Netflix sets out to redefine the TV as you know it

13 Nov 2013

Streaming video service Netflix is rolling out a new interface for TVs that will make accessing your favourite films and TV content easier and more fluid. Another nail in the linear TV coffin?

The newly designed interface shows a new cinematic and rich visual appearance that shows three large images for each show and movie with much more content explaining a title.

Personalised information based on your social network, viewing history and tastes will appear on the screen.

As users select details of a particular title they’ll see a broader synopsis and more information about the cast.

The TV app features a newly designed kids category – designed in such a way that parents can see their kids are viewing an appropriate part of Netflix.

The app includes support for Netflix Profiles across all devices, including voice for the Xbox 360 and support for pointer-based navigation on smart TVs.

The TV’s next revolution – smarter than smart

“Around the world our members stream a lot of shows and movies onto their televisions, through a Smart TV app or through TV-connected devices, such as game consoles, set-top boxes, and Blu-ray players,” Netflix VP Chris Jaffe explained.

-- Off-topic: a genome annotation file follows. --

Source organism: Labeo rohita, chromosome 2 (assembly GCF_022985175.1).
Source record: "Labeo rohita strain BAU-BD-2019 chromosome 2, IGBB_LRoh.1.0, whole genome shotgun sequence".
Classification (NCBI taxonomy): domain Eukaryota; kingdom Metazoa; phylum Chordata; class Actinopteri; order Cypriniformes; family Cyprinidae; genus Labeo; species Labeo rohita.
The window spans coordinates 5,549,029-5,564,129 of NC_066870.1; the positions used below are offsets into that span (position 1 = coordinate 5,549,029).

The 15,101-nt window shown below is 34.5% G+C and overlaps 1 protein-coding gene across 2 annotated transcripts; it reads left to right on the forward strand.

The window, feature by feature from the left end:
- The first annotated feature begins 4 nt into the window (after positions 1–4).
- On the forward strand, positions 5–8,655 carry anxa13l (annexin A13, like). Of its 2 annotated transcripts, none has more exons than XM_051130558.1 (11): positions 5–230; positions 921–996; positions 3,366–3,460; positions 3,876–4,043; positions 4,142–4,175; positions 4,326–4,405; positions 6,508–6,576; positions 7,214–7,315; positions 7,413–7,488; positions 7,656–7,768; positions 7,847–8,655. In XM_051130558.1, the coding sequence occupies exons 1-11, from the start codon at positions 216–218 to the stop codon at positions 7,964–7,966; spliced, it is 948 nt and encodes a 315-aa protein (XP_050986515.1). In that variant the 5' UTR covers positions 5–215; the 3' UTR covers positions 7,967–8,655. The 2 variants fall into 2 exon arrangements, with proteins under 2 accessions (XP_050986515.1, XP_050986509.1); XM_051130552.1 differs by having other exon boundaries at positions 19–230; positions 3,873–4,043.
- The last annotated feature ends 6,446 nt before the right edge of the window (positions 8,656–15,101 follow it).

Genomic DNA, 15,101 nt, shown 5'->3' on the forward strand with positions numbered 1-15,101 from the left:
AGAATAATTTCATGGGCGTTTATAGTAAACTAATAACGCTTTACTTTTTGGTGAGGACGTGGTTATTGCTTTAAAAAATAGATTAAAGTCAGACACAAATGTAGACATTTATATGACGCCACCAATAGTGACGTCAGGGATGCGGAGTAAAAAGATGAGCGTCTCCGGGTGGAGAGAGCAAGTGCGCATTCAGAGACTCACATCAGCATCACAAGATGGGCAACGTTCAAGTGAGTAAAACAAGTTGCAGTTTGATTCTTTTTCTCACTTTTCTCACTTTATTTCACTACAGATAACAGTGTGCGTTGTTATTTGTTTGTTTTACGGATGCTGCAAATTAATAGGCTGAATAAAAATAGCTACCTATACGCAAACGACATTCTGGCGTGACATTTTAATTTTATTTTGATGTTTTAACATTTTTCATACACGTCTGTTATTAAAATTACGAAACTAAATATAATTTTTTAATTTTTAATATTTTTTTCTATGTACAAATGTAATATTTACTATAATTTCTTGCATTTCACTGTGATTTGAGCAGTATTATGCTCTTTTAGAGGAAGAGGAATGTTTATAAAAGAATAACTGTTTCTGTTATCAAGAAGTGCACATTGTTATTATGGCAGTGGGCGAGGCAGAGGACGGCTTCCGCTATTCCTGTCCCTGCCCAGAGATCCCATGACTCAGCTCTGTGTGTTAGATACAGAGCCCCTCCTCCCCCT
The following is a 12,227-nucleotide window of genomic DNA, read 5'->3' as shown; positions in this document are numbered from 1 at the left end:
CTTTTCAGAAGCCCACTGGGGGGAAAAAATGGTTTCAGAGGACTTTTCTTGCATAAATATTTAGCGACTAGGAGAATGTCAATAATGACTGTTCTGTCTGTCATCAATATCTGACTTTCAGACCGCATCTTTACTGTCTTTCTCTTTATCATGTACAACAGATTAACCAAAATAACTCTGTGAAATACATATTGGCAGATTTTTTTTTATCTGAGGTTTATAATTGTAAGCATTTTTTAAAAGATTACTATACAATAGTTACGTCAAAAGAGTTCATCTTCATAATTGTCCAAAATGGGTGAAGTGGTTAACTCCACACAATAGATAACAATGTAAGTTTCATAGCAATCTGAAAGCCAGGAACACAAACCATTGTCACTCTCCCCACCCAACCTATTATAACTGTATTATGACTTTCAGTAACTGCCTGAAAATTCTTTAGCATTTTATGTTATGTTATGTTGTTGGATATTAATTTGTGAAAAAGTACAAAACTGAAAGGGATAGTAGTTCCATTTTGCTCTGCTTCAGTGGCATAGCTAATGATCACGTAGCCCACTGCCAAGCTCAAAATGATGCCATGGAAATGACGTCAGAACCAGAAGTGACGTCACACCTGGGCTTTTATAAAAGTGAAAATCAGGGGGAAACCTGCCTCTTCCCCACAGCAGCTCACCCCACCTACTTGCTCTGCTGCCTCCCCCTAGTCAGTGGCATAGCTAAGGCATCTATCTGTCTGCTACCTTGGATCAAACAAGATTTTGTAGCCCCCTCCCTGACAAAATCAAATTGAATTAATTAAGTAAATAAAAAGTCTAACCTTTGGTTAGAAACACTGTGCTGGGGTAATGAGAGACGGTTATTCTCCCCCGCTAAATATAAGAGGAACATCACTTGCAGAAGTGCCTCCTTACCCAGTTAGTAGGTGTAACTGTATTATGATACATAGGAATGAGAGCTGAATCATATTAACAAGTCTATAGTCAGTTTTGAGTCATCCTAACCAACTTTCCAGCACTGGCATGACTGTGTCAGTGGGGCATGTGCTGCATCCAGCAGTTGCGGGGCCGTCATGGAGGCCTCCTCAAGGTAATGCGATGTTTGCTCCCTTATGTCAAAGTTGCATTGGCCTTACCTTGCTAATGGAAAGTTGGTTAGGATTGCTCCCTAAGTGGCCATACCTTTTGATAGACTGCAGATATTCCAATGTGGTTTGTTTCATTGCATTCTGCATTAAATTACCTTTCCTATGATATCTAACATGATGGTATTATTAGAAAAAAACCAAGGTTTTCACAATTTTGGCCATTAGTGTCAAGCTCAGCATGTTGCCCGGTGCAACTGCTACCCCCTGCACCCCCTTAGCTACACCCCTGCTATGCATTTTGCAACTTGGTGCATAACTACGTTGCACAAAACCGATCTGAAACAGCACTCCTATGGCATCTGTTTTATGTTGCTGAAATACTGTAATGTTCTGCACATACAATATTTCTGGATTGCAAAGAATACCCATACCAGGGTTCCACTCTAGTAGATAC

“In fact, the majority of the more than 1bn hours our members watch each month is done on a TV. Today, we are excited to unveil the biggest update in Netflix history to our TV experience. This update improves the Netflix TV for Netflix members around the world and for the first time extends rich features to platforms such as Roku, Smart TV and Blu-ray players, as well as PlayStation and Xbox 360.

“More than a year and half in the making, this new experience evolved through a process of design exploration, iteration and testing that extended throughout all parts of the Netflix TV experience. We set out to deliver an update that would make it even easier to discover something great to watch and we think we succeeded,” Jaffe explained.

John Kennedy is a journalist who served as editor of Silicon Republic for 17 years